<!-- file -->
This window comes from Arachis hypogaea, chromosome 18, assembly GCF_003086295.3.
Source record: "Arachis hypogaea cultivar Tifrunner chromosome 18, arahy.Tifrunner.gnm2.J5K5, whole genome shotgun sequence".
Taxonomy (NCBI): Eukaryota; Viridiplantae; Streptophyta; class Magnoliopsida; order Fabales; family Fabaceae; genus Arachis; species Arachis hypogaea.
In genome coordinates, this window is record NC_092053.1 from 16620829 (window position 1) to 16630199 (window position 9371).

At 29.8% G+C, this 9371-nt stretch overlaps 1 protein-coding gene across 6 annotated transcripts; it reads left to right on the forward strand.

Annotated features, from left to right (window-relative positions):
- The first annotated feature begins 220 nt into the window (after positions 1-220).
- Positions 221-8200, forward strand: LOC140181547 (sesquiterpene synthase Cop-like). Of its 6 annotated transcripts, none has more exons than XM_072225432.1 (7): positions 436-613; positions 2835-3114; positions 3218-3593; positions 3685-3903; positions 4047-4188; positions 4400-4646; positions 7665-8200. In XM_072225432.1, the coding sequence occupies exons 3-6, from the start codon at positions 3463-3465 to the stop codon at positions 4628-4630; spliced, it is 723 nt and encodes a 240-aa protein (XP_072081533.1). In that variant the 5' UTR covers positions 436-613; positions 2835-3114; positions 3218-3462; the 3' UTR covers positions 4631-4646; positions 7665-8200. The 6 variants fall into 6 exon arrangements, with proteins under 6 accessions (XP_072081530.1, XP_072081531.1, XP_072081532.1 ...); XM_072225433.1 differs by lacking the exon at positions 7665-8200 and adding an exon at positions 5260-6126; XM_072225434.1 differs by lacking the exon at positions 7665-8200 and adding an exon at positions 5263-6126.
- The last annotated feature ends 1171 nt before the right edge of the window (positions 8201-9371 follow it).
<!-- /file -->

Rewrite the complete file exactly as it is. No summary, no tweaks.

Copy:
This window comes from Arachis hypogaea, chromosome 18, assembly GCF_003086295.3.
Source record: "Arachis hypogaea cultivar Tifrunner chromosome 18, arahy.Tifrunner.gnm2.J5K5, whole genome shotgun sequence".
Taxonomy (NCBI): Eukaryota; Viridiplantae; Streptophyta; class Magnoliopsida; order Fabales; family Fabaceae; genus Arachis; species Arachis hypogaea.
In genome coordinates, this window is record NC_092053.1 from 16620829 (window position 1) to 16630199 (window position 9371).

At 29.8% G+C, this 9371-nt stretch overlaps 1 protein-coding gene across 6 annotated transcripts; it reads left to right on the forward strand.

Annotated features, from left to right (window-relative positions):
- The first annotated feature begins 220 nt into the window (after positions 1-220).
- Positions 221-8200, forward strand: LOC140181547 (sesquiterpene synthase Cop-like). Of its 6 annotated transcripts, none has more exons than XM_072225432.1 (7): positions 436-613; positions 2835-3114; positions 3218-3593; positions 3685-3903; positions 4047-4188; positions 4400-4646; positions 7665-8200. In XM_072225432.1, the coding sequence occupies exons 3-6, from the start codon at positions 3463-3465 to the stop codon at positions 4628-4630; spliced, it is 723 nt and encodes a 240-aa protein (XP_072081533.1). In that variant the 5' UTR covers positions 436-613; positions 2835-3114; positions 3218-3462; the 3' UTR covers positions 4631-4646; positions 7665-8200. The 6 variants fall into 6 exon arrangements, with proteins under 6 accessions (XP_072081530.1, XP_072081531.1, XP_072081532.1 ...); XM_072225433.1 differs by lacking the exon at positions 7665-8200 and adding an exon at positions 5260-6126; XM_072225434.1 differs by lacking the exon at positions 7665-8200 and adding an exon at positions 5263-6126.
- The last annotated feature ends 1171 nt before the right edge of the window (positions 8201-9371 follow it).